One of the most common practices of DDoS attacks is the use of botnets. This method of DDoS attacks has been around for years and has a proven track record of many successful DDoS attacks against organizations in all sectors. Occasionally referred to as “zombies,” botnets are groups of hijacked Internet-connected devices, infected with malware, and controlled by a remote “herder” in an undisclosed location. The infected devices can be personal devices with unaware users of IOT devices. DDoS attacks are the most common use of botnets, with threat actors commanding every machine on their botnet to simultaneously carry out a coordinated attack, in most cases, a DDoS attack. The scale of a botnet can consist of millions of bots, which enables the perpetrator to launch attacks that were previously impossible with just one machine.
Since botnets are under the control of a remote perpetrator in a method that’s referred to as Command and Control (C&C), in which each machine receives updates to change its behavior on the fly, the “bot-herder” can rent out their botnets to other attackers in underground markets. One of the main advantages of a botnet is harnessing the computing power of hundreds or thousands of machines, and because the attacks come from so many different devices, it hides the perpetrator’s origins, thus making them harder to block or trace. The most well-known botnet is Mirai, but one of the most malicious botnets in recent years was Emotet. Emotet seemed to become obsolete in early 2021 after it was shut down following a joint effort from various law enforcement agencies in several countries. But in November of 2021, it was discovered that Emotet is back, and throughout 2022 it wreaked havoc. Now, in 2023, it seems Emotet is stronger than ever.
What is The Emotet Botnet?
Emotet is both botnet and malware that can extract different kinds of data, often pertaining to finance, from infected devices. Since Emotet returned in late 2021, it has been increasing its activity, first by spreading through Trickbot, a different bot network, and now by itself. The current version of Emotet can create automated spam campaigns that spread down the network from the infected devices, extracting emails, email addresses, passwords, and other personal information, as well as taking control of the machine itself. Emotet is distributed through phishing campaigns, usually containing malicious Excel or Word documents. When users open these documents and enable macros, Emotet is downloaded and loaded into memory, and the machine is infected and added to the botnet. Several ransomware groups like Conti, Quantum Locker, and ALPHV, have been using Emotet for ransomware attacks, and in early 2023, several key DDoS threat actors have been noticed when using Emotet again as well.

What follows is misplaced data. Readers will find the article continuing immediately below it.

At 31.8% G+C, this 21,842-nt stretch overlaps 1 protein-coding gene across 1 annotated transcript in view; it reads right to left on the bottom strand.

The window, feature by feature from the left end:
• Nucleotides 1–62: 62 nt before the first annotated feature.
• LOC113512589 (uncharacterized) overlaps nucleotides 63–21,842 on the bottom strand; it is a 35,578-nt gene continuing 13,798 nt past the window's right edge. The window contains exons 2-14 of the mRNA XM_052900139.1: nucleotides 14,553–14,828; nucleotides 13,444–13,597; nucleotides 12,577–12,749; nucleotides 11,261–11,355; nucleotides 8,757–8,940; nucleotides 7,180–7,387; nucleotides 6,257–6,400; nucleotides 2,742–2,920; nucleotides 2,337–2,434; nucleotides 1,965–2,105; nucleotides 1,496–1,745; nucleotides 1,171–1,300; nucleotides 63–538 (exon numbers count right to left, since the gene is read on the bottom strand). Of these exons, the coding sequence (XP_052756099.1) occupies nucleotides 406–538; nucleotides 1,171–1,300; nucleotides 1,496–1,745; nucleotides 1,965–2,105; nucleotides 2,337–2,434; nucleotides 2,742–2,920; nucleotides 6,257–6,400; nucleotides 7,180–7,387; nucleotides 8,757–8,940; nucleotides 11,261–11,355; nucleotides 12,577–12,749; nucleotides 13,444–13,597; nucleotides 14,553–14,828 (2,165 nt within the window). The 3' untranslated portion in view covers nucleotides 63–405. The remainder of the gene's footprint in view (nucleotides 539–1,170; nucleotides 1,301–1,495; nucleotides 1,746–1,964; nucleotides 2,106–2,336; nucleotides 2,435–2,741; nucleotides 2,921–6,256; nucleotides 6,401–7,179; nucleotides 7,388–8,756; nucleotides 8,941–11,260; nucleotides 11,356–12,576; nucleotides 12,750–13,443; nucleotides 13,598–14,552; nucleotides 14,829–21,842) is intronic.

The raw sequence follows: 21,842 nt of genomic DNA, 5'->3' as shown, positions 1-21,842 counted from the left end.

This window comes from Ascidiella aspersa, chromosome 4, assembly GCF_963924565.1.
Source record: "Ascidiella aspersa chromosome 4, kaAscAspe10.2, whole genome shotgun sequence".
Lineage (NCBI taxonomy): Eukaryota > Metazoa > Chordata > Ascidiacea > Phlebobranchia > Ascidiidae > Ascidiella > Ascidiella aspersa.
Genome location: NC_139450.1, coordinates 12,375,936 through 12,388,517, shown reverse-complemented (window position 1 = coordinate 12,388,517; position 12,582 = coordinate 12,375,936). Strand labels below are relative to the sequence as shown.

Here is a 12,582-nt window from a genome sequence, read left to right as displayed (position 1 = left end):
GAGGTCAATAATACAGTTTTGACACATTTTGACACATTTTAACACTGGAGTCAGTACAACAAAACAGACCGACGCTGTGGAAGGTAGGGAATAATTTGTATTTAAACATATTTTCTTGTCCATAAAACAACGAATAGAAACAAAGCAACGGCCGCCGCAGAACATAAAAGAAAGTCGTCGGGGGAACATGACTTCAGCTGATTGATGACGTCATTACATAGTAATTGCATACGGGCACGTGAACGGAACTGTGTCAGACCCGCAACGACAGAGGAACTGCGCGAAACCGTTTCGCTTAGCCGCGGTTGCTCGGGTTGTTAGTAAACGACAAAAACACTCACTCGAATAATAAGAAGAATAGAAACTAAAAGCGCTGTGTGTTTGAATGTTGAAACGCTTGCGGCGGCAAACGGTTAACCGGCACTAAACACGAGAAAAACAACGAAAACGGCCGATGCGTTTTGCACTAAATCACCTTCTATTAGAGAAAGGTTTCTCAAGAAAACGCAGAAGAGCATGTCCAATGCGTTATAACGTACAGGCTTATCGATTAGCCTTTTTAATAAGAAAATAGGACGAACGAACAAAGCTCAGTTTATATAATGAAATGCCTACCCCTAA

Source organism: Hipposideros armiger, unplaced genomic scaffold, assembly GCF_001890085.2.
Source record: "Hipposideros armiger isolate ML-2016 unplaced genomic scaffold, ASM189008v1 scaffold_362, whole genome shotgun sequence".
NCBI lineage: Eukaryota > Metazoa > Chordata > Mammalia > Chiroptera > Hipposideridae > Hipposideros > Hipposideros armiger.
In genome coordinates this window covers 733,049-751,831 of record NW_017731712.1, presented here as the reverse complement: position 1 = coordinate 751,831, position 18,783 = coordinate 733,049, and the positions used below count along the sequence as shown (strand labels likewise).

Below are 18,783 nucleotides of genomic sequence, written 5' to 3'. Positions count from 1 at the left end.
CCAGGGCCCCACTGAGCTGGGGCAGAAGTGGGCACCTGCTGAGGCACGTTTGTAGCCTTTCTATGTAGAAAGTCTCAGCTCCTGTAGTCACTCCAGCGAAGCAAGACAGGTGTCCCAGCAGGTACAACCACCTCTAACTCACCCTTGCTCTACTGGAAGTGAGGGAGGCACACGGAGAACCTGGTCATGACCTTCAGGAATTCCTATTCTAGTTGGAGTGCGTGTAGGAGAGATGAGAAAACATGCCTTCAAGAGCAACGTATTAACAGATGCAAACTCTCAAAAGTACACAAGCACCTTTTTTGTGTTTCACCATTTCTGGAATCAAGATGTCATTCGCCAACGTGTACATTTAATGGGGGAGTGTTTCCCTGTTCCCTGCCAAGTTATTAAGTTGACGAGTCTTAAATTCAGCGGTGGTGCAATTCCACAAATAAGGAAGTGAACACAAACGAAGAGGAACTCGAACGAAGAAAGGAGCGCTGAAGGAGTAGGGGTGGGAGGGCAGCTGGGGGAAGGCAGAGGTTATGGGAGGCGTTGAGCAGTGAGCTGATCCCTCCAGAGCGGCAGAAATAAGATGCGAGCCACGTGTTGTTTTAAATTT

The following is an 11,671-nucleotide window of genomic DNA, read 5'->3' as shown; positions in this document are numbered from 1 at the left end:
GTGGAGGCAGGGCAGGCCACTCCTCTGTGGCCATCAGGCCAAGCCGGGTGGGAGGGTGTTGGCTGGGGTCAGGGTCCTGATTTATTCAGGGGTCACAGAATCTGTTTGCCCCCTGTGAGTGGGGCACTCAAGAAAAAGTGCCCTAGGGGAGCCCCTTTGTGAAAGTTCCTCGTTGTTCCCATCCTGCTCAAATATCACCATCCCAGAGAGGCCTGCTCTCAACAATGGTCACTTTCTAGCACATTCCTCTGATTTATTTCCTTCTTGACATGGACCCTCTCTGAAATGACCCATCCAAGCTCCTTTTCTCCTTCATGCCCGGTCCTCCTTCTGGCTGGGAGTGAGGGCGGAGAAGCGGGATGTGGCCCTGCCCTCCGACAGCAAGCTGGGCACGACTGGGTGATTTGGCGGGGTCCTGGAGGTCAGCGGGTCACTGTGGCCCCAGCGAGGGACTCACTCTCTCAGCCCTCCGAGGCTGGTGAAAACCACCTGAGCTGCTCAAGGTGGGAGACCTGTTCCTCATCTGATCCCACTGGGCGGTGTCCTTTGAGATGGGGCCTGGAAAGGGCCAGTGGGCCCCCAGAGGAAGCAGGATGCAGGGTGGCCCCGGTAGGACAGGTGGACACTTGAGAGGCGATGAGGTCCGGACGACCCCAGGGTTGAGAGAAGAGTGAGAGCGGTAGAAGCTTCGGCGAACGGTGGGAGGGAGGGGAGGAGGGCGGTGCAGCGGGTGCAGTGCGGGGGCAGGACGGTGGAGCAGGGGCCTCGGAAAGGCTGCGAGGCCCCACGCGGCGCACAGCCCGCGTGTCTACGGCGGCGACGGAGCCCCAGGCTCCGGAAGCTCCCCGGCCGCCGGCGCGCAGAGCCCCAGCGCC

Emotet’s botnets frequently update IP addresses and TCP ports used for C&C communications. Emotet also frequently changes URLs hosting its malware, sometimes using dozens of different URLs each day. In addition to brute forcing passwords, Emotet can spread to additional machines using a spam module that it installs on an infected machine, thus making it a dangerous botnet that has become very popular. The file names through which Emotet is carried seem harmless: “Electronic form.xls”, “Gmail_2022-02-11_1621.xls”, “SCAN594_00088.xls”, “Form.xls”, “payments 2022-11-02_1011, USA.xls” and many more innocent-sounding titles. In current Emotet infecting campaigns, the malware files are introduced as a new Excel attachment template that contains instructions to copy the file into the trusted “Templates” folders, as doing this bypasses Microsoft’s Protected View. Once the file is launched from the “Templates” folder, it immediately executes macros that download the Emotet malware, and the user’s machine is now part of the botnet.
Is Traditional Mitigation Useful Against Emotet?
Due to its sophisticated nature, Emotet is a hard botnet to defend against. Emotet’s Polymorphic nature and numerous modules allow it to avoid detection, and the team behind the Emotet constantly changes its tactics and techniques. Emotet downloads extra payloads in numerous steps and stays in the infected system, and the malware’s behavior makes it nearly impossible to get rid of. True to the “zombie” nature of botnets, Emotet’s malware spreads fast, adapts to threat actors’ needs, and is considered violent and aggressive. Emotet keeps raising the bar as a polymorphic botnet by adding new techniques, masking malicious strings and content, and even dropping other malware to worsen the infection. On March 7th of 2023, Emotet was observed sending new malware spam to infect victims, in a large, distributed fashion, using new evasion techniques, like Zip Bombing.
If Emotet is used to penetrate a network as the main attack vector, or as a companion to another cyber-attack, most traditional mitigation efforts might identify it. But when used as a botnet to launch a DDoS attack, there is little if anything that traditional mitigation can do to stop it. The only way to properly protect an organization’s network against an Emotet DDoS attack is by being proactive and gaining visibility into the network’s critical DDoS mitigation vulnerabilities in advance. Botnet DDoS attacks succeed because there is a hidden breach in the mitigation, and once successful, even a simple DDoS attack can shut down an organization’s business activity and services and create massive damage and downtime.
When it comes to a sophisticated attack, like an attack using Emotet, the damage can be even more severe. Thus, in order to have true DDoS resilience, an organization must have complete visibility into the dynamic DDoS attack surface. Continuous and non-disruptive DDoS testing of an organization’s network against all known and unknown attack vectors, including Emotet, is the only way to protect the organization’s environment.
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